2. Kathy Shantz says:

    Since this most recent Gaza Israel conflict my Facebook feed has been flooded with two distinct narratives. My cousin and good friend (Mennonite) provides the Palestinian side and another long-time good friend (Jewish) living in Israel provides an Israeli perspective. Needless to say the posts from each of these friends tell very different stories. Each side is blaming the other, each is equally convinced of the truth of their perspective. I am caught in between wondering what it will take to bring these two sides back to peace negotiations. Could deep engagement with the truths and perceived realities of both sides provide a way forward? Lisa Schirch’s opinion piece points in that direction. It will take courageous leadership on both sides for this to happen and sadly this seems to be lacking on both sides.

  3. The protesters were nonviolent???


    “These events in Gaza reveal the scandal of how churches and civil society have been so hoodwinked by “conventional wisdom.” God’s wisdom is not conventional!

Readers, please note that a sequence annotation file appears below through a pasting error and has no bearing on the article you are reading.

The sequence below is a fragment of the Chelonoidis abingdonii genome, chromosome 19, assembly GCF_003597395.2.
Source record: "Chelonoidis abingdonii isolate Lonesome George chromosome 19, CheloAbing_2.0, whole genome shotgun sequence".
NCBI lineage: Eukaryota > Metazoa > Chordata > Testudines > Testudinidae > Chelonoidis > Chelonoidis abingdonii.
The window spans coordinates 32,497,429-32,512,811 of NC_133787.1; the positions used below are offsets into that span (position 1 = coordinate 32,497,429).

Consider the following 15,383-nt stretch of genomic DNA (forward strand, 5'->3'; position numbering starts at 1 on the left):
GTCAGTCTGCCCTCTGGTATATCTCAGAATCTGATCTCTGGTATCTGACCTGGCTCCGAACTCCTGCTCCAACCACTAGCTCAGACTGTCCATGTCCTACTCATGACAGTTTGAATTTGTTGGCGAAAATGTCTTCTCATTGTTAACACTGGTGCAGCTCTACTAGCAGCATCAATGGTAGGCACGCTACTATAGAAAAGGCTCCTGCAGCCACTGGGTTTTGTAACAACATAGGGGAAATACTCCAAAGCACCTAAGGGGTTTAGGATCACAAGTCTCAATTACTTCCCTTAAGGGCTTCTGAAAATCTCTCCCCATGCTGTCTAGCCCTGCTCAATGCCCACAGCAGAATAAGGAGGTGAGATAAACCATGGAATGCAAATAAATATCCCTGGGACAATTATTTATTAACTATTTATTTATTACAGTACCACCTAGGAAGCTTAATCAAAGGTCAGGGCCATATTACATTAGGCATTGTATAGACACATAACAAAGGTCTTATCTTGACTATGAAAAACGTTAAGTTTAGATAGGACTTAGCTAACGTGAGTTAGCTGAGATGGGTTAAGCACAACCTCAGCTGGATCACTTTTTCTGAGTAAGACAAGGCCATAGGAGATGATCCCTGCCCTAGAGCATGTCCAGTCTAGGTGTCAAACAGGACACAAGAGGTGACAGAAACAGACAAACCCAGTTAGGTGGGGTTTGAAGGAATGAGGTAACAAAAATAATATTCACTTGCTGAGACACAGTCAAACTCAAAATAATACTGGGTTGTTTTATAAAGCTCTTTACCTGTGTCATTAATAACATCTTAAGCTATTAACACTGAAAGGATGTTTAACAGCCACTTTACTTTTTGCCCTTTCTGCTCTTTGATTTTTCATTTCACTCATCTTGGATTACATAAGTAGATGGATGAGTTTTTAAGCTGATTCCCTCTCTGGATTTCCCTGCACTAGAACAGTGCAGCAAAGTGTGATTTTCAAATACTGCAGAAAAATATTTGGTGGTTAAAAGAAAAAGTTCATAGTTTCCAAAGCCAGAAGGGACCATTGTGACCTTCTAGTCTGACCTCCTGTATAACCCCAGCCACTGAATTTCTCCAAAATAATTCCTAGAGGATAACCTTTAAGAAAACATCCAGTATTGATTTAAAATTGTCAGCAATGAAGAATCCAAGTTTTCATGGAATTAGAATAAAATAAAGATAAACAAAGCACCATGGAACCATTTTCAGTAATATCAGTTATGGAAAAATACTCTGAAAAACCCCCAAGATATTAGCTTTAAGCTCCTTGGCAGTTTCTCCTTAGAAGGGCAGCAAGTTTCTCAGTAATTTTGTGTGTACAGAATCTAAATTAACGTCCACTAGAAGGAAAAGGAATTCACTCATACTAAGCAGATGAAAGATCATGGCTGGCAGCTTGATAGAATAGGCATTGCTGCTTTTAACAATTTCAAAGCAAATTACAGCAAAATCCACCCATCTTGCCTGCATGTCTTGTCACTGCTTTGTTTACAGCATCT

The church is certainly being “hoodwinked” by accepting “conventional and civil society wisdom” and false narratives.

    All Christians (Mennonites included) should be kneeling in common prayer and ask God for his wisdom.

    Why is their never any request for God’s righteous judgment in these conversations? God judges both good and evil.

    Galatians 6:7 NIV “God cannot be mocked”

  4. Mark A.Greene says:

    Dear Mr. Jonathan Kuttab,

    Israel is for the most part is always portrayed as the bad guy in regards to the Palestinians in nearly all of the anti-Israel news media. Not to say the Israelis are not without fault by no means. With that said. Please consider looking more closely to what really happen in the Great March of Return in May of 2018. Make sure you read what was really reported as to what happened on May 14. Of the thousands of Palestinians who protested that day around 60 were killed. Now it seems Hamas is claiming that 50 of the near 60 people killed were there own militant fighters. Another Jihad group is claiming they lost 3 of those killed. These militant Hamas fighters it is seems came at the Israeli guarded border with intent to commits violent acts. So what would you have these Israeli soldiers who were under attack by these militants do, toss water balloons at them? Then our lovely anti-Israel news media makes it look like those 60 people killed were peaceful, non violent loving protesters.

    Mr. Kuttab, perhaps I am wrong. Perhaps there is no truth in what appears to be what really happened that day. Help me out then. Research carefully the facts of that day and factually educate me to the truth. I welcome it.


    Mr. Greene.